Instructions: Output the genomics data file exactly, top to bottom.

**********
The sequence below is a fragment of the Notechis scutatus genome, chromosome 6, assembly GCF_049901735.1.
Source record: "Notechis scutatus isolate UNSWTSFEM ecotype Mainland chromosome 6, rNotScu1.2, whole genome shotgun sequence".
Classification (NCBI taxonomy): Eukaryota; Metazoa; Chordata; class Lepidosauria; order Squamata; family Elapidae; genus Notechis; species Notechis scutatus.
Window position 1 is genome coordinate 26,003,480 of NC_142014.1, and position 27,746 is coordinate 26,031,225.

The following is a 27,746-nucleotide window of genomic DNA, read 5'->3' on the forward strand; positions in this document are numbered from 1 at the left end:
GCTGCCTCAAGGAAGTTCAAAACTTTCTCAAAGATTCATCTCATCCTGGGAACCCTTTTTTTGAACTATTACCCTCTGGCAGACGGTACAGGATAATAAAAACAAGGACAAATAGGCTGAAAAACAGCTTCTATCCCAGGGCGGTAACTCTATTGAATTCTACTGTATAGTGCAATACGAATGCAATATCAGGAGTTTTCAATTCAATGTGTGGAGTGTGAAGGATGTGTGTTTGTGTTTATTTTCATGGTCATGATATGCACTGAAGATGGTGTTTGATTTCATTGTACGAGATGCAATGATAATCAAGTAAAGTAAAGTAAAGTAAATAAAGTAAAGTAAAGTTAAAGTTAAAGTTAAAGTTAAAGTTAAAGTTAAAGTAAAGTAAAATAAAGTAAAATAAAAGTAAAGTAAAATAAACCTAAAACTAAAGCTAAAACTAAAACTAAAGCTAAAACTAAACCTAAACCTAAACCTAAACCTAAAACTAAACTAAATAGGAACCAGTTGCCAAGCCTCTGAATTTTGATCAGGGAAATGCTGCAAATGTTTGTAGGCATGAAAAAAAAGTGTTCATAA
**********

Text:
The sequence below is a fragment of the Notechis scutatus genome, chromosome 6, assembly GCF_049901735.1.
Source record: "Notechis scutatus isolate UNSWTSFEM ecotype Mainland chromosome 6, rNotScu1.2, whole genome shotgun sequence".
Classification (NCBI taxonomy): Eukaryota; Metazoa; Chordata; class Lepidosauria; order Squamata; family Elapidae; genus Notechis; species Notechis scutatus.
Window position 1 is genome coordinate 26,003,480 of NC_142014.1, and position 27,746 is coordinate 26,031,225.

The following is a 27,746-nucleotide window of genomic DNA, read 5'->3' on the forward strand; positions in this document are numbered from 1 at the left end:
GCTGCCTCAAGGAAGTTCAAAACTTTCTCAAAGATTCATCTCATCCTGGGAACCCTTTTTTTGAACTATTACCCTCTGGCAGACGGTACAGGATAATAAAAACAAGGACAAATAGGCTGAAAAACAGCTTCTATCCCAGGGCGGTAACTCTATTGAATTCTACTGTATAGTGCAATACGAATGCAATATCAGGAGTTTTCAATTCAATGTGTGGAGTGTGAAGGATGTGTGTTTGTGTTTATTTTCATGGTCATGATATGCACTGAAGATGGTGTTTGATTTCATTGTACGAGATGCAATGATAATCAAGTAAAGTAAAGTAAAGTAAATAAAGTAAAGTAAAGTTAAAGTTAAAGTTAAAGTTAAAGTTAAAGTTAAAGTAAAGTAAAATAAAGTAAAATAAAAGTAAAGTAAAATAAACCTAAAACTAAAGCTAAAACTAAAACTAAAGCTAAAACTAAACCTAAACCTAAACCTAAACCTAAAACTAAACTAAATAGGAACCAGTTGCCAAGCCTCTGAATTTTGATCAGGGAAATGCTGCAAATGTTTGTAGGCATGAAAAAAAAGTGTTCATAA